Wednesday, December 9, 2015

Canada is back to leading on energy and environment

Everything this week seems to be about energy. On the negative front, Ontario’s electricity system has been mismanaged, causing excess costs, or so Ontario’s Auditor General has reported. While some of this seems to be a misunderstanding, since, as I wrote almost a year ago, having enough electric supply when we need it requires having too much at other times, I have seen other instances where political expediency or rank incompetence has run up the bill. But while renewable energy seems to be the whipping-boy for those, mostly to the right, who despise everything Liberal, there are a couple of other decisions which are going to be far more consequential for our pocketbooks. One is a pending investment in more nuclear power, the most expensive and underwhelming option in Ontario’s power book. Every nuclear build or re-build in Ontario’s history has been way over budget and taken far longer than promised, and there is no reason to assume this will be otherwise.
The other is the cap-and-trade scheme by which Ontario, along with Quebec, Manitoba, and California, will somehow issue emission permits, some for money and others free, requiring all emitters obtain sufficient permits. The potential for gaming this system for private gain is huge, as is the potential for subverting and exceeding the supposed limits. The only thing we can predict for sure, in the absence of more details, is this will be a very expensive way to achieve emission reductions.
Other promised measures hold out more promise. Ontario’s recent promise to install thousands of electric vehicle charging stations is a big move in the right direction. Getting cars off polluting gasoline and onto our relatively clean electric grid can only help reduce climate emissions and improve air quality. Convenient charging stations will allow more people and businesses to make the switch to electric. (Then you just have to remember to plug in! Oops…)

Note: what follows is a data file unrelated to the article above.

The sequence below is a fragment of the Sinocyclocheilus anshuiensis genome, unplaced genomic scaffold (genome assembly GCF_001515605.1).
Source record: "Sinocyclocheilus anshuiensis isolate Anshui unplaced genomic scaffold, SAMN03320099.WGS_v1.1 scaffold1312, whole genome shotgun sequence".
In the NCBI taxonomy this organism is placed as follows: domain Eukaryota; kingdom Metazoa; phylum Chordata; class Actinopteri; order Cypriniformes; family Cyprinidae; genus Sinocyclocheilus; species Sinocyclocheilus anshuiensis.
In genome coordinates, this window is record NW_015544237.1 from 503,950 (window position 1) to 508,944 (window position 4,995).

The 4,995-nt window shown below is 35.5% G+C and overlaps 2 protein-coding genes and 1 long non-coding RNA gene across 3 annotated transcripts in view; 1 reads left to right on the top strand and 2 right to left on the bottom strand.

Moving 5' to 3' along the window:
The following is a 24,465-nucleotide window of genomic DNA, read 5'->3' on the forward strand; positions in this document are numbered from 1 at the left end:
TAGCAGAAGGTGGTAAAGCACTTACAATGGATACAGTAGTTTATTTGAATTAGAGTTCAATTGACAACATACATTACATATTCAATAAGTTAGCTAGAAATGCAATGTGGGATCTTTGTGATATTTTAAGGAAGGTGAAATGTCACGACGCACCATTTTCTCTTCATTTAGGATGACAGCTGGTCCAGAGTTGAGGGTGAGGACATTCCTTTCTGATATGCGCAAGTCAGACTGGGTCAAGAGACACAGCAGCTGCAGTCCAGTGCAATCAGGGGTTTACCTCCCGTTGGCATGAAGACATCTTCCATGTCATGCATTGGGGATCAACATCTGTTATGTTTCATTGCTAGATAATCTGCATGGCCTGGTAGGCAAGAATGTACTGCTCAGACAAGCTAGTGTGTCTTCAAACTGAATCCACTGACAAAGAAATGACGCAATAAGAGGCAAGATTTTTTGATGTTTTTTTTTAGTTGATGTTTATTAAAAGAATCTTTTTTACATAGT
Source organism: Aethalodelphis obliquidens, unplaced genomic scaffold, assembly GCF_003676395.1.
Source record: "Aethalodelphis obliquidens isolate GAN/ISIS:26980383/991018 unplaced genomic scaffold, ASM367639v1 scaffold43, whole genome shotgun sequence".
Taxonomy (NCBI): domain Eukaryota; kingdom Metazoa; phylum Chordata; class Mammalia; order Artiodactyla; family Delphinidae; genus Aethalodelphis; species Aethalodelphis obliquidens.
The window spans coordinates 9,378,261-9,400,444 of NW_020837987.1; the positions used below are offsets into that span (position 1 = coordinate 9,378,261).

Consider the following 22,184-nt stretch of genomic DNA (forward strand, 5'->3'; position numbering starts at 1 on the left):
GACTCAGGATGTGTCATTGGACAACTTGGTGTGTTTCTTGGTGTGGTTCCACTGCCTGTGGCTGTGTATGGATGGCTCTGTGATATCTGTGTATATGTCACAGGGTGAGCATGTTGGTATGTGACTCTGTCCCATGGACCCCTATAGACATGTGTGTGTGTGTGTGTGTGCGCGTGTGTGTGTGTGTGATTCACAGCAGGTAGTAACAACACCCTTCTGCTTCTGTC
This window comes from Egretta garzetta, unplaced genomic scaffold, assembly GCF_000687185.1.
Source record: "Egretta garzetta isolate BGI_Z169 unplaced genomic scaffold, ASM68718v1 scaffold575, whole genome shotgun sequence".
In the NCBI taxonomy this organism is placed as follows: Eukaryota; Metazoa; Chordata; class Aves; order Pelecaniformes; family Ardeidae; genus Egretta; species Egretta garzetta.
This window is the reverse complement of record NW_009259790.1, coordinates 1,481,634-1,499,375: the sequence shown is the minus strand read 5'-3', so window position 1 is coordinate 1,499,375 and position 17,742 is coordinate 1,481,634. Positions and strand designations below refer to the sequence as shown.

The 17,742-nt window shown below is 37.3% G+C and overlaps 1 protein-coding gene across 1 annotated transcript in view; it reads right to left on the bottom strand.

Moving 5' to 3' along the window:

And now there is talk of putting serious money into retrofitting our buildings. These initiatives are a win-win-win, because not only do they reduce energy waste, they also save you money every month on your electric and gas bills, and create lots of good local jobs that can’t be offshored. Only a tiny fraction of our buildings have been retrofitted or built to high energy standards, so there is huge potential on this front.
I don't know the guy standing,
but I know two of the ladies sitting beside him.
And if the word from Paris is anything to go by, we need to find the areas of most potential, and soon. That’s because our own Minister of Environment and Climate Change, Catharine McKenna, just called for a global target of no more than 1.5 degrees Celsius warming, much safer than the 2 degrees earlier consensed. Finally, Canada is showing strong leadership on the climate file! This target is very ambitious, and will require not just the federal government, but all provinces, cities, businesses, and even families to take concrete steps to cut back their emissions.
Komm vit mir if you vant to liff.
Luckily, with new climate-conscious government in Ottawa and Alberta and with oil patch unions heeding the call, the will may finally be here to transition our nation off fossil fuels entirely. As former California Republican governor Arnold Schwarzenegger noted this week: “A clean energy future is a wise investment, and anyone who tells you otherwise is either wrong, or lying. Now come with me if you want to live.”

Published as my Root Issues column in the Barrie Examiner as "Will strong to dump fossil fuels?"
Erich Jacoby-Hawkins is vice-president of the Robert Schalkenbach Foundation.

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